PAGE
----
Sunday, August 10, 2014


Are you clear about your priorities in life?

As people mature, they begin to formulate achievable goals. Then one can look back and evaluate what was accomplished and what was missed.  According to the Babylonian Talmud (the repository of Jewish wisdom compiled in the 6th cent. CE), at the final judgment one is asked three basic questions: Did you conduct your business with integrity? Did you set aside fixed times for study? Did you hope for better things to come? (Shab. 31a). Each one is worth thinking about. 

1.Carry out your business with Integrity:

It is good to be ambitious in life, because it encourages one to get better. However, excessive craving is dangerous. The psychoanalyst Erich Fromm once wrote, “Greed is a bottomless pit which exhausts the person in an endless effort to satisfy the need without ever achieving satisfaction.” Vaulting ambition often leads to vanity and disappointment. It is better, as one ancient Rabbi suggested, to reach a point where one is content with one’s own lot (Mishnah, Avot 4: 1). Everyone is entitled to make a living, but for the sake of one’s peace of mind, this should be done with integrity, honesty and without covetousness.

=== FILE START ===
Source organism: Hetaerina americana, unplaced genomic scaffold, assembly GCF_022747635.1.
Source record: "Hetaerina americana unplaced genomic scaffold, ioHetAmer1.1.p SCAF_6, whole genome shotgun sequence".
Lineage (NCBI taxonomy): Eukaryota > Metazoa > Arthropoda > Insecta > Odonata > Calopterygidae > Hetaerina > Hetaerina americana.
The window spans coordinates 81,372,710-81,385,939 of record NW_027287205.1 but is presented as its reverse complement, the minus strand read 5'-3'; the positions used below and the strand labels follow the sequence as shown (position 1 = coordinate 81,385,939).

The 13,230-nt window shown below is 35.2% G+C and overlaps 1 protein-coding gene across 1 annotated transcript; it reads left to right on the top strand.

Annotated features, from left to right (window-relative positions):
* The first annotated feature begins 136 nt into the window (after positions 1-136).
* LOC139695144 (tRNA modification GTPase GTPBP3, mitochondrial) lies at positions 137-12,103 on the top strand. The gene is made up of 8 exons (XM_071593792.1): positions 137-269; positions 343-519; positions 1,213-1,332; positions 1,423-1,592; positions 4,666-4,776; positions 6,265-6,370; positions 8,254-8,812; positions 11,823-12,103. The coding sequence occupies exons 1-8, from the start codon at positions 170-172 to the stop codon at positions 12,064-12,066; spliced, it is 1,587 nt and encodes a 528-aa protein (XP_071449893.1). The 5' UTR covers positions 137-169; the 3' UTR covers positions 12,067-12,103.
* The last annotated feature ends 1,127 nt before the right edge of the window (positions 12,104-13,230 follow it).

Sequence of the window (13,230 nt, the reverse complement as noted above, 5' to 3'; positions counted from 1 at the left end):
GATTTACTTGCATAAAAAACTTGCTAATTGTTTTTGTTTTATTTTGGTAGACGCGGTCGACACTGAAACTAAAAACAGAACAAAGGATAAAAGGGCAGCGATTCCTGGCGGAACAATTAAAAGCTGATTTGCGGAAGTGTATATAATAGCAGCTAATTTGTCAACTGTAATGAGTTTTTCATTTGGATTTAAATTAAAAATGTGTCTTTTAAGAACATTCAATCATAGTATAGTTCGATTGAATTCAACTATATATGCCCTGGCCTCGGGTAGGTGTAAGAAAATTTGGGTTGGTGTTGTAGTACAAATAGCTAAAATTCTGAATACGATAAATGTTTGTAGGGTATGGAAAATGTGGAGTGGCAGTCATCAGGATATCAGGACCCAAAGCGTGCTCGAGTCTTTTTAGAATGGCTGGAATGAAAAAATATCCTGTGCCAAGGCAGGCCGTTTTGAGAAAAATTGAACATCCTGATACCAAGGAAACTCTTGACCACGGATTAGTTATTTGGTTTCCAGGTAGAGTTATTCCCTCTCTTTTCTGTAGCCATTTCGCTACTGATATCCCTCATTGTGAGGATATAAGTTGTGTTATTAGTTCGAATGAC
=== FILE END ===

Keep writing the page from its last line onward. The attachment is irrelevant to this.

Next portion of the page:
2. Set up a fixed time to study:

“None is poor but he who lacks knowledge,” said an ancient sage (Ned. 41a). The ancient Rabbis knew the value of study, not only because it stimulates the mind and provides answers to many unknowns in life, but also because it often leads to correct behavior. The final goal in life is not mental gymnastics but carrying out deed of loving-kindness towards others. 

3.Hope for better things to come:

There is a Hebrew term that can refer to this hopeful outlook: yeshuah, literally meaning “salvation”. Even though this word has been understood differently throughout the ages, for me, it means self-realization, namely, to reach one’s highest potential in life. To become better, you need to keep the flame of hope alive. Some people tend to be worriers. They see the cup half-empty. Others are more open-minded and hopeful. They see the cup half-full. The ideal is to develop a balanced approach that is based on a healthy optimism and a sense of reality, which will enable us to go forward with courage, and reach the best of what we can.

So, in order to live a life of blessing, ask yourself what is most important for me, and how to achieve it. Do it now. It is a worthy endeavor.

Rifat Sonsino

August, 2014